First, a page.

To further the discussion, I present a tale to explain why I think it doesn’t matter whether or not the words”God” (used by Christians) and “Allah” (used by Muslims) refer to the same being.
A kind and generous woman named Sophie decides to sponsor two children through World Vision. She offers to give to children from “wherever the need is greatest”, and weeks later, a letter reveals that she is the new sponsor of two brothers from some third-world country she’s never heard of. Their names are Goofus and Gallant, and they are identical twins.
Each month, Sophie sends off a generous check, along with a note. She’s not sure about the boys’ religious affiliation, so she sticks with good general advice, which she hopes will apply no matter what. “Treat others as you want them to treat you.” “Forgive others, just as you are forgiven.” “Love and serve the Creator.” “Love one another.”
She also sends kind little notes every so often. “I love you.” “You’re growing to be so big!” “Hope to meet you some day.”
Sophie doesn’t know this, but Goofus and Gallant are rather confused about their benefactor. They (correctly) believe that their benefactor is a rich, English-speaking being who lives far away, but some silly playground talk, the occasional television show, and some translation problems leads them to believe the following things about their benefactor – about the source of their support and the occasional notes and letters:
1. He is a space alien with green tentacles, who must wear a bulbous glass helmet when visiting the earth.
2. Once, probably, he killed a kitten. Or something like that.
3. He and his planet mates once invaded the Earth, but were repelled by a bartender wielding a board with a nail in it.
4. He’s a shape-shifter. In addition to his usual form, he could appear, say, as a middle-aged caucasian American woman.
Goofus and Gallant often discuss their benefactor, whom they refer to (no one knows why) as “Grok”. They have very different attitudes about Grok. Gallant loves Grok and is grateful to him. He hopes that some day he can somehow return Grok’s love, and eagerly desires to meet him. Every week he writes Grok a letter, telling Grok about his day, and writing out his hopes, dreams, and fears. He has a large stash of these, saved for a hoped-for future delivery to Grok.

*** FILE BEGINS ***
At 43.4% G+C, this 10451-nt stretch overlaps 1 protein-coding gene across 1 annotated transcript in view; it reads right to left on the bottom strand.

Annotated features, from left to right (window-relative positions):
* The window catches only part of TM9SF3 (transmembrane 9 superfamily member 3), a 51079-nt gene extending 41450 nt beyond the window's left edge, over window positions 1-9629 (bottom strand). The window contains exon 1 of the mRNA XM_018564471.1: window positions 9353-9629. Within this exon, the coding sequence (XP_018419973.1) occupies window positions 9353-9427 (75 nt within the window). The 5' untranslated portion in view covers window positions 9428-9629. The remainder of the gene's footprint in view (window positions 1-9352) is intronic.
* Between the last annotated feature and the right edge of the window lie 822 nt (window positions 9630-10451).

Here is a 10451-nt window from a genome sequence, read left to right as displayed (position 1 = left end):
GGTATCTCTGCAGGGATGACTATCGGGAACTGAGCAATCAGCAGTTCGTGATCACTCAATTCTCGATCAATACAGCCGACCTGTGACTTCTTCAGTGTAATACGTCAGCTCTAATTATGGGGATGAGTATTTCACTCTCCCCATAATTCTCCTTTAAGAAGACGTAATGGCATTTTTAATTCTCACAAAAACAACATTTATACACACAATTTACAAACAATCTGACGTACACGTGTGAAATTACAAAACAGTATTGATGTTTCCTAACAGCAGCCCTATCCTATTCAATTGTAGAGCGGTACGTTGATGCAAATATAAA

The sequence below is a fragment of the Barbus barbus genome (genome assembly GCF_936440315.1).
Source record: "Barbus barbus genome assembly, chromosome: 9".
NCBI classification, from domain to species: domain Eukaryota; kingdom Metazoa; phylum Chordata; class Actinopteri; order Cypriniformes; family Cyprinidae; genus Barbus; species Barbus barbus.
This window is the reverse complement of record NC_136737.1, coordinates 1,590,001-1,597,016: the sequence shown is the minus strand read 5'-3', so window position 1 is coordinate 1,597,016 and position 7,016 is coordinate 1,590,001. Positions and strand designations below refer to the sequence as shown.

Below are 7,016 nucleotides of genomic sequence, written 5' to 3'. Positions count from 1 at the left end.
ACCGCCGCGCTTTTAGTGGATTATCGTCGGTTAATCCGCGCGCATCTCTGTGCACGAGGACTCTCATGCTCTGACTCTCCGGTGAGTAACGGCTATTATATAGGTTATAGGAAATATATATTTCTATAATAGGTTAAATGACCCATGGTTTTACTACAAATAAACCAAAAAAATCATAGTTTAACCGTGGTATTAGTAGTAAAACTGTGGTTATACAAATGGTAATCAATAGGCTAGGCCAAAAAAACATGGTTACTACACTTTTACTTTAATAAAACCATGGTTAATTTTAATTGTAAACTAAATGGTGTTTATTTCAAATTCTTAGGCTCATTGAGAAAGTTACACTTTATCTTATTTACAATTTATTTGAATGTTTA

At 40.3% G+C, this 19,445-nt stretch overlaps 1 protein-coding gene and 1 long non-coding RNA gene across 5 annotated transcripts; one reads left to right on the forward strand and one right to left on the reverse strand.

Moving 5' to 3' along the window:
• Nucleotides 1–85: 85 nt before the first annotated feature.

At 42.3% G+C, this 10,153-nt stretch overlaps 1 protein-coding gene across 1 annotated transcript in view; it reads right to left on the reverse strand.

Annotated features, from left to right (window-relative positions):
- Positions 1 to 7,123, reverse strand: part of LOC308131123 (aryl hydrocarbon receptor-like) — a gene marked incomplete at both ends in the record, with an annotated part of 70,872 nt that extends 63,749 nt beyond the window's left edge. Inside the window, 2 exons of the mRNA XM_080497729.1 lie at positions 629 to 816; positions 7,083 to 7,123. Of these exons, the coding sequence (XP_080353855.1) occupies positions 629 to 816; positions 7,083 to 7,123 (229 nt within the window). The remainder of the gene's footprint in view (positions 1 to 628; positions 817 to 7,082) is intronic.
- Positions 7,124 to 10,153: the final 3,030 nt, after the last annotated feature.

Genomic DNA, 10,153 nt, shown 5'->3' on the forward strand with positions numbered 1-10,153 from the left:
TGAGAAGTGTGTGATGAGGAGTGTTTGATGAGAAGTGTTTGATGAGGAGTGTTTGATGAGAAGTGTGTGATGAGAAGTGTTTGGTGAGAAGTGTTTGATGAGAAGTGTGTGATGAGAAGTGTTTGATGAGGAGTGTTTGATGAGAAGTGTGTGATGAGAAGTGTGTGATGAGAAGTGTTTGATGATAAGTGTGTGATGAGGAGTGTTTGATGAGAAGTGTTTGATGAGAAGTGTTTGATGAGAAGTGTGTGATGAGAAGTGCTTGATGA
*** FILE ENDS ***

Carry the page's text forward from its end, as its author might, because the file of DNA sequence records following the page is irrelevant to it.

Goofus hates Grok. His dark imagination conjures up some evil motives which he attributes to Grok (something about WalMart, global hegemony, and soylent green), and each of “Grok’s” (in fact, Sophie’s) letters to Goofus are greeted with (1) spit, (2) toilet paper usage, and (3) burning (of course, always in that order). Goofus ignores the copious benefits flowing from “Grok”, ignores or maliciously reinterprets the monthly notes, and in fact hates Grok so much that he will try to kill anyone who so much as says a good word about Grok.
Ten years pass this way, and Goofus and Gallant are now graduating from high school. Sophie decides that she’ll surprise “her boys” by attending their graduation. She buys a ticket to their country, and boards the plane with presents, a loving heart, and ten year’s worth of longing.
When she arrives, will she care whether or not “Grok” (spoken by Goofus and Gallant) refers to her? No.
- If “Grok” fails to refer to her, she’ll accept Gallant’s letters as if they were written to her. This country is very backwards, so she doesn’t blame Gallant for his mistaken beliefs about the imaginary “Grok”. She’ll treat Gallant as if he’d loved her, and not the imaginary “Grok”.
- If the word “Grok” has all along referred to her, she’ll accept Gallant just the same.
- Either way, she’ll find Goofus unacceptable. Has he hated merely an imaginary character? If so, still, he’s made himself the sort of person who would hate Sophie if informed that she were in fact his World Vision sponsor. Or was Gallant’s hate in fact directed at Sophie all along? (i.e. when Goofus thought and spoke about “Grok”, he thereby referred to Sophie) She will not force her love on him, and so will pass him by.
Sophie has generously dished out benefits for ten years; she’s fishing for someone who will return her love. Because she’s looking for the right sort of person, it is inconsequential to her whether or not someone has actually successfully referred to her, or recognized her as the source of blessings.